Picture this: you’ve got a prospect. Maybe hundreds or thousands, but let’s focus on just this one. She just landed on your website and there’s so much hope! She could create an account, sign up for your newsletter — maybe even become a paying customer.
But 9 times out of 10 for most websites, she won’t. She’s going to break up with your website over some tiny miscue before it even has a chance to show her its many virtues.
If your site has a conversion rate north of 10%, I salute you (and I’d like to talk to you about joining our team) — but the reality is that most websites lose prospects for silly reasons, and their conversion funnel can be tightened. In this post, I want to explore a few of those reasons.
1. You’re making me sign up too early
Do I have to create an account, enter my email address, or give you the keys to my car in order to do stuff on your site? That’s cool, but whatever you’re offering better be good. Let me get something useful out of the site without signing up, or demonstrate value in a simple manner using pretty pictures, and you’ll win my loyalty.
For example: go shop Amazon.com as a guest, without signing in. You can put that Kindle in your shopping cart, view its content and keep right on shopping. Only when you say “check please” (by clicking the Checkout button) are you asked to commit some information.
Be careful: when you demand account creation too early, most people just move on.
2. Your signup process is clunky
If I have to waste clicks during your signup process, your validation code is too eager to point out a mistake, you don’t tell me that your password field requires both letters AND numbers… we’re through. I’m sorry. It’s not you, it’s… your clunky signup form.
One site that’s done this very well is Rapleaf, who provides email list analytics tools. Look how clean their form below is. I can see off the bat what each step of the process involves – and even though this particular registration requires a file upload, which in some ways is a tall order with respect to registration – they’ve done a great job of being upfront with the user about what’s involved and what the reward will be.
3. Your site is buggy
If any part of the user experience makes me do a double-take within the first 30 seconds of my visit — we’re probably not going to be together much longer.
Roughly 87% of consumers conducting transactions online say they have experienced problems, and 42% of those have switched to a competitor or abandoned the transaction entirely, according to a Tealeaf survey conducted by Harris Interactive.
4. Something… anything… pops up
User testing shows that people hate pop-ups even when they’re not advertising. Even if they’re purportedly helpful or informative, users want to swat them away like a fly. So try another approach.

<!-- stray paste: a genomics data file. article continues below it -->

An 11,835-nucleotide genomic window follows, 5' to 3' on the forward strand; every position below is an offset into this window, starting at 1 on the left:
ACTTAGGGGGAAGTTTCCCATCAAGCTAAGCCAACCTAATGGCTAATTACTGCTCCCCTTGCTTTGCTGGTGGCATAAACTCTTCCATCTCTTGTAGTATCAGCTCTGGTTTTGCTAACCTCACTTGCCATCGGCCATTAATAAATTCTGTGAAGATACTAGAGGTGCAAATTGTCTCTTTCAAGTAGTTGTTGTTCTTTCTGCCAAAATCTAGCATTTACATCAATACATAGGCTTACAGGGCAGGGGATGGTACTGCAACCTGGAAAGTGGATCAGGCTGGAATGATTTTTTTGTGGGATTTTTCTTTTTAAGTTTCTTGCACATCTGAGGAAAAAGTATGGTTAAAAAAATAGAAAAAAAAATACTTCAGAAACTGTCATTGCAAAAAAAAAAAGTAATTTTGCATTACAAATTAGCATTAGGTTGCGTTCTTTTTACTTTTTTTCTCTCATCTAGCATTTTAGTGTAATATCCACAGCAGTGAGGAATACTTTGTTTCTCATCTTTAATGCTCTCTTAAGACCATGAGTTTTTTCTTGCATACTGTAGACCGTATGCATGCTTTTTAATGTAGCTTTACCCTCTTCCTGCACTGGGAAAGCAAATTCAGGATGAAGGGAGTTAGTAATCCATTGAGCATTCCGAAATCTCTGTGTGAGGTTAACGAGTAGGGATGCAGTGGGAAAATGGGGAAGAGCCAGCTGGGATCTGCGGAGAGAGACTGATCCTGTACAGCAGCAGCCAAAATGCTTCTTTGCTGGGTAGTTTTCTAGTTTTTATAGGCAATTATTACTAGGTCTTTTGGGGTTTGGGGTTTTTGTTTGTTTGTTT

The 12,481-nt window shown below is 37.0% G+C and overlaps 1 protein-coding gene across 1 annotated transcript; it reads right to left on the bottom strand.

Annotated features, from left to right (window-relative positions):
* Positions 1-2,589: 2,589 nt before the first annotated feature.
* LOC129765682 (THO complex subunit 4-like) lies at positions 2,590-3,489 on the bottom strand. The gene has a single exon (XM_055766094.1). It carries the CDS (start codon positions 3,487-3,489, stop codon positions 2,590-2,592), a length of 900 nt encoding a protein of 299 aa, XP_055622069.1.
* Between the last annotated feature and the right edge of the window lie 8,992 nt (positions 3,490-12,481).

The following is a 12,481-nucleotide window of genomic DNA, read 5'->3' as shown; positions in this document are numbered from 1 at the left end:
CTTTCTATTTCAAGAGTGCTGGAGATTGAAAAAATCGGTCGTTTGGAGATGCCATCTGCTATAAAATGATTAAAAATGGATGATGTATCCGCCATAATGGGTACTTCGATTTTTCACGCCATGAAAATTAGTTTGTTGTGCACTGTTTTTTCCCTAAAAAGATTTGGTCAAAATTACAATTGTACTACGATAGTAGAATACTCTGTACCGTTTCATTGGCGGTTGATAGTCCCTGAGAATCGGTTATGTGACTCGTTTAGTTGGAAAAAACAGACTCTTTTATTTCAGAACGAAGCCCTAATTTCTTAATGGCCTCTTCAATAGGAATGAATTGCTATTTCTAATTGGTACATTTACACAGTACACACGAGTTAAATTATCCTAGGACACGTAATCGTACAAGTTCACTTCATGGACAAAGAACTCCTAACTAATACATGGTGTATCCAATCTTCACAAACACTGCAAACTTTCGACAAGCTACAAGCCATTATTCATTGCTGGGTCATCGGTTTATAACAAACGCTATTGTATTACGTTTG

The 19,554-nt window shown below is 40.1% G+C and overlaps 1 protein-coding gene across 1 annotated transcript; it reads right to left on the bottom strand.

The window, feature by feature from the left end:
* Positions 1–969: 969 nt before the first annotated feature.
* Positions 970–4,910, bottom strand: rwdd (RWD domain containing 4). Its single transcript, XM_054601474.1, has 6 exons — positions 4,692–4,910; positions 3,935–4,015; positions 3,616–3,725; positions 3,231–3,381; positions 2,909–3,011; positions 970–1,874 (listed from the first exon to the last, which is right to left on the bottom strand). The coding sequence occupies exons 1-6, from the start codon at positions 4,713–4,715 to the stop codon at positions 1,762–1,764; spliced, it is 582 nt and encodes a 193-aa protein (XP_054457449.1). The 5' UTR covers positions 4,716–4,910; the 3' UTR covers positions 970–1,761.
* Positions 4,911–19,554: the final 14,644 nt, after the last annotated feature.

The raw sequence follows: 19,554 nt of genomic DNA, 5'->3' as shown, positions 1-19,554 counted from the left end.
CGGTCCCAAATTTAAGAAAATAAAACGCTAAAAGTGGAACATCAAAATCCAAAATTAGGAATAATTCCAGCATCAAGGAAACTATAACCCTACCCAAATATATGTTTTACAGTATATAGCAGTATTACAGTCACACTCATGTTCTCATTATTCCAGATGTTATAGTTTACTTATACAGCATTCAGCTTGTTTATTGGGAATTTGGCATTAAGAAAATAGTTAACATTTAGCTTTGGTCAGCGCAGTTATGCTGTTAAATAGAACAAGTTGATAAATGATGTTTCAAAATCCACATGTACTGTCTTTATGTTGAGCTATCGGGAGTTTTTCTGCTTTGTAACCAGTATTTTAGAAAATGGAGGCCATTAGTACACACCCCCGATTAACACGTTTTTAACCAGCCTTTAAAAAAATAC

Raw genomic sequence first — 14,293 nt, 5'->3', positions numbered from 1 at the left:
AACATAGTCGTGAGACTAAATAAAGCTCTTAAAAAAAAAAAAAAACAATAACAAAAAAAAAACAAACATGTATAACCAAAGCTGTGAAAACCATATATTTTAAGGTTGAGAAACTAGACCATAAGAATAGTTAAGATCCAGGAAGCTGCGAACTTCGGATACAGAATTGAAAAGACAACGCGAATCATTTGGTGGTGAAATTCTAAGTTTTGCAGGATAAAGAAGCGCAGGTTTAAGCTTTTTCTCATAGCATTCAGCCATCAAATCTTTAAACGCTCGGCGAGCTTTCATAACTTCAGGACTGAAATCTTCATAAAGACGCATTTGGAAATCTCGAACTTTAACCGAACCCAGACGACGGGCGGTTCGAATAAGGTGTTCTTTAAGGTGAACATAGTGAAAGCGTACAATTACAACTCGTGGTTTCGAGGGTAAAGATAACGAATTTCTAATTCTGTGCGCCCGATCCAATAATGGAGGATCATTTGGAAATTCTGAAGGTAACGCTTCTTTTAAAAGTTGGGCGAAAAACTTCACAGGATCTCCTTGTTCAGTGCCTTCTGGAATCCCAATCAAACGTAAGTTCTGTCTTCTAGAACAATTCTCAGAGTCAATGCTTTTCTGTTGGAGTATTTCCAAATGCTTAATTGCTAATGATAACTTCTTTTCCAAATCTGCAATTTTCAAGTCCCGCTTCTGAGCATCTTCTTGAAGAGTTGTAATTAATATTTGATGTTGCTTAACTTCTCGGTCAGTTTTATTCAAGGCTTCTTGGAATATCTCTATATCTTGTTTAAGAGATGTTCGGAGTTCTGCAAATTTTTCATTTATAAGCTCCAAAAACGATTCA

The example below comes from a site providing a free SEO tool that helps you see where your inbound links come from, so some degree of spammyness is perhaps to be expected.
But this tip applies to non-advertising pop-ups, too. Some sites use a pop-up type format to give you “helpful tips” or usher you through the conversion funnel. Beware: you might get shut down before you get your message across. Pop-up swatters have an itchy trigger finger.
5. Your site has a flash intro
If I have to click “skip intro” before I can even see your content, I’ll probably do it — but you’ve burned up most of your credit with me on the first click. Was it worth it?
Some big-shot agencies love this, and granted, the agency below whom I’ve knocked for having a flash intro actually has a pretty awesome site. But I still say it’s a no-no for conversion-oriented pages.
6. It takes me more than 5 seconds to find your email address or phone number
If I really want to talk to your support people, by Jove, I’ll find it. But I ain’t gonna be happy about it. Difficult-to-locate contact information is the stepping stone to poor customer service.
One of many companies who’ve done this well is Legalzoom, which gives users its customer service phone number and a Contact Us link on every single page of the website.
7. Your web form is forgetful
You should use validation sparingly and be friendly about it — but if you have to send me back to square one — please, for the love of Santa, don’t lose any of my work.
8. Your stock photography sucks
Face the facts: most stock photos don’t look good. Yes, some studies show that pictures of real people drive better conversion rates, but if you’re going to use iStockPhoto or a similar site, make sure you at least choose photos of people who look real. The chick with the laptop and two victorious fists in the air ain’t foolin’ nobody.
Can you sense the difference between the awful stock photo below, used by a top-ranking concierge service website:
And the photo below, which features someone who looks – save for the big cheesy stock photo grin – like a real person?
When it comes to site design, there are countless little things that factor into whether visitors will stick around or bounce. The overarching rules of thumb, though, are pretty intuitive: keep it simple, treat people like they’re smart, play nice, demonstrate value before you ask for commitments and wait on the user hand and foot. You’ll be rewarded with signups, purchases and friendly reviews.
Lots of sites are doing a fantastic job designing the initial steps of their conversion funnel: as I’ve mentioned before, Tumblr, Squarespace and Smarterer are a couple of my personal favorites. Weebly is great at it, too.
What are your favorites?